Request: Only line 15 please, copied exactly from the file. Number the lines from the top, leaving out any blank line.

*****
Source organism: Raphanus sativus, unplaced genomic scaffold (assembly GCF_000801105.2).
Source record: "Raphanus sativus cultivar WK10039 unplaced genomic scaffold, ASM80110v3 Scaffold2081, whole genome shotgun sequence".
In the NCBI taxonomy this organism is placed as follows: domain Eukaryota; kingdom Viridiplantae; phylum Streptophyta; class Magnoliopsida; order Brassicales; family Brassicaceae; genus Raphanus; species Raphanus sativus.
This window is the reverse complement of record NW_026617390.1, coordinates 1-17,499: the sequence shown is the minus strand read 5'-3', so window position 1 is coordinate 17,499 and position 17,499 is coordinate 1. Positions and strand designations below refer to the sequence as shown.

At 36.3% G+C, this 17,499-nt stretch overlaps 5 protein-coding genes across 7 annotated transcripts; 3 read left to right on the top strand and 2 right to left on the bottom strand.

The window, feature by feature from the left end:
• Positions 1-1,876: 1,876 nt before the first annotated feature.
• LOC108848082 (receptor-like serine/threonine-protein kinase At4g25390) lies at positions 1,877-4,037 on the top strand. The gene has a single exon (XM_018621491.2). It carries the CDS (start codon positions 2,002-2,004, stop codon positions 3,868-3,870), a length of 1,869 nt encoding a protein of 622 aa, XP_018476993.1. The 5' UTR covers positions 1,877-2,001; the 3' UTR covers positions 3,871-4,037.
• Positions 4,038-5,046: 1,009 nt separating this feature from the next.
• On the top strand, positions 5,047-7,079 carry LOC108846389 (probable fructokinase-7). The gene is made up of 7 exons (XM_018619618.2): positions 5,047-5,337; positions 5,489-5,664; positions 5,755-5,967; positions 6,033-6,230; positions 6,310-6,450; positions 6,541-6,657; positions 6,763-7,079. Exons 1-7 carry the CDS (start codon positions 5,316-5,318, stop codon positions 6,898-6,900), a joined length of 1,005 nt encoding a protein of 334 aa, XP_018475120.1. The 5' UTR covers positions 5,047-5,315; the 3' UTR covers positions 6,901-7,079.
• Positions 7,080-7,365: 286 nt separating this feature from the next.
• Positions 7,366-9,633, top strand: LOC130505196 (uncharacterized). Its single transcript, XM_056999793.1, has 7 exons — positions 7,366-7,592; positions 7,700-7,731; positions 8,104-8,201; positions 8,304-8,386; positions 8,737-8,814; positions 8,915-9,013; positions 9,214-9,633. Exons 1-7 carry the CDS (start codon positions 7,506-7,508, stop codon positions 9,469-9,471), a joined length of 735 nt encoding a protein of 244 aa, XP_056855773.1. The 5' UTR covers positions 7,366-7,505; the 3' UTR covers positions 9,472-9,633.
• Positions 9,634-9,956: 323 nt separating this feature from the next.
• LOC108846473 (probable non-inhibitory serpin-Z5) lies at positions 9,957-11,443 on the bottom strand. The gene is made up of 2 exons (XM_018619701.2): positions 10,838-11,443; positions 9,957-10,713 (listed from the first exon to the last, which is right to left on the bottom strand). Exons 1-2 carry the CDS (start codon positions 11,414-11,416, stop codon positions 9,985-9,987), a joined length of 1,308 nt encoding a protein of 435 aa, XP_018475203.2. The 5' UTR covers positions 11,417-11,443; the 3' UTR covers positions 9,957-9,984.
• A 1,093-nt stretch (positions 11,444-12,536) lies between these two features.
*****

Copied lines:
• A 1,093-nt stretch (positions 11,444-12,536) lies between these two features.